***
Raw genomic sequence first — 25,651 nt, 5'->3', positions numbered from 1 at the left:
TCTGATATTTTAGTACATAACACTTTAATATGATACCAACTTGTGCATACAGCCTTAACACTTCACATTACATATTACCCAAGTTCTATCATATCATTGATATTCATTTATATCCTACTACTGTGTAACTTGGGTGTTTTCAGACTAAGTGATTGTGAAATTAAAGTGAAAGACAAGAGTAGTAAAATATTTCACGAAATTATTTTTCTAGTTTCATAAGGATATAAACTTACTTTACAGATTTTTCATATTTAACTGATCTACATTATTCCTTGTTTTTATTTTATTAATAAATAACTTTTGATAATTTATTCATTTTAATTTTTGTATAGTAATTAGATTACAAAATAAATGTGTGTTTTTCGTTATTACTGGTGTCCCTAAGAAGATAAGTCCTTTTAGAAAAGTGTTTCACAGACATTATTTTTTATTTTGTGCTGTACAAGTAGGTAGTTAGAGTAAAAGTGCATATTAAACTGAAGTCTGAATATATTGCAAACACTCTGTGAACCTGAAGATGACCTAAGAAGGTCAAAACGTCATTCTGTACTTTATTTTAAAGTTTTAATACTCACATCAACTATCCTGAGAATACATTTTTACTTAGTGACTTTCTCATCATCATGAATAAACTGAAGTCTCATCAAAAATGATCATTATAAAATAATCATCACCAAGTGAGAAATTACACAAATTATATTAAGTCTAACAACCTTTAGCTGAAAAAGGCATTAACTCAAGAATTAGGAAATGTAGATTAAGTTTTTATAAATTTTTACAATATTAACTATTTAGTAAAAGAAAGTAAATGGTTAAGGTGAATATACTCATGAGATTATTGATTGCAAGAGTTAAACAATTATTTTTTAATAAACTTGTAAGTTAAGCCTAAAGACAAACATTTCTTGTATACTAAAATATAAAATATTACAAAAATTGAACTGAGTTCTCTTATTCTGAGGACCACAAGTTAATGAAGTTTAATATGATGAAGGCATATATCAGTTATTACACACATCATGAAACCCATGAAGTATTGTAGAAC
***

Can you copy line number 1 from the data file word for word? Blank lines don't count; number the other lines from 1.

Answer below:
Raw genomic sequence first — 25,651 nt, 5'->3', positions numbered from 1 at the left: